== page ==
A methodology for calibration of building energy models at district scale using clustering and surrogate techniques
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|Title:||A methodology for calibration of building energy models at district scale using clustering and surrogate techniques||Other Titles:||Non-deterministic calibration of district scale building energy models using clustering and surrogate techniques||Authors:||Tardioli, Giovanni; Narayan, Aditya; Kerrigan, Ruth; Oates, Mike; O'Donnell, James; Finn, Donal||Permanent link:||http://hdl.handle.net/10197/12268||Date:||1-Nov-2020||Online since:||2021-06-21T12:03:06Z||Abstract:||Prediction of building energy use, when performed at urban scale, is influenced by the choice of modelling approach, as well as the quality of available data. In the case of data scarcity, one of the main limitations of current urban scale building energy simulation models, is the use of deterministic approaches to specify modelling inputs for entire classes of buildings. This modelling approach is characterised by three major shortcomings: first, data uncertainties are not comprehensively considered; second, a rigorous method of identification of groups of buildings to be populated by similar modelling parameters is not specified; and third, strategies to calibrate the developed energy models are missing. Considering these challenges, the current paper presents a non-deterministic calibration method for groups of buildings. The methodology utilises four techniques: (i) the use of clustering to identify building groups and associated representative buildings within the urban context; (ii) the application of an automatic building energy modelling approach to simulate buildings within these groups; (iii) the application of data-driven models, used as emulators of the dynamic simulation engine, in a computationally efficient manner; and (iv) the exploitation of a non-deterministic Bayesian calibration framework to identify sets of representative parameters for the building clusters. Datasets, based on 2646 buildings from the city of Geneva, Switzerland, are used as a case study. Validation with measured data, shows that energy consumption and energy intensity predictions when considered at an aggregated scale, are within +/– 5%. On an individual building basis, the validation error is within +/– 20% for approximately 70% of the buildings.||Funding Details:||European Commission - Seventh Framework Programme (FP7)||Type of material:||Journal Article||Publisher:||Elsevier||Journal:||Energy and Buildings||Volume:||226||Copyright (published version):||2020 Elsevier||Keywords:||Data-driven models; District scale energy models; Non-deterministic modelling; Emulators; Bayesian calibration; Clustering||DOI:||10.1016/j.enbuild.2020.110309||Language:||en||Status of Item:||Peer reviewed||ISSN:||0378-7788||This item is made available under a Creative Commons License:||https://creativecommons.org/licenses/by-nc-nd/3.0/ie/|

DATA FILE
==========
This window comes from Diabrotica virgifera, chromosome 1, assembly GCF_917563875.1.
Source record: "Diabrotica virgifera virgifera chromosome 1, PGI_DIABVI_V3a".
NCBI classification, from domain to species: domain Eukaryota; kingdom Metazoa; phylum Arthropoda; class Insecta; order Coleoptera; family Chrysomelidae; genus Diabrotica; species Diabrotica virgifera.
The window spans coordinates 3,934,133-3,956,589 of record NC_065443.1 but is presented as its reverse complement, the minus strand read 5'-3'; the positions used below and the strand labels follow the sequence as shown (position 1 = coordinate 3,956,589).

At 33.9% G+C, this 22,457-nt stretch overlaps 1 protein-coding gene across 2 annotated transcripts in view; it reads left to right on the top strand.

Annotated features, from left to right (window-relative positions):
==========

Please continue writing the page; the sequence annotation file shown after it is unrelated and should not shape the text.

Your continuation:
|Appears in Collections:||Mechanical & Materials Engineering Research Collection|
Energy Institute Research Collection
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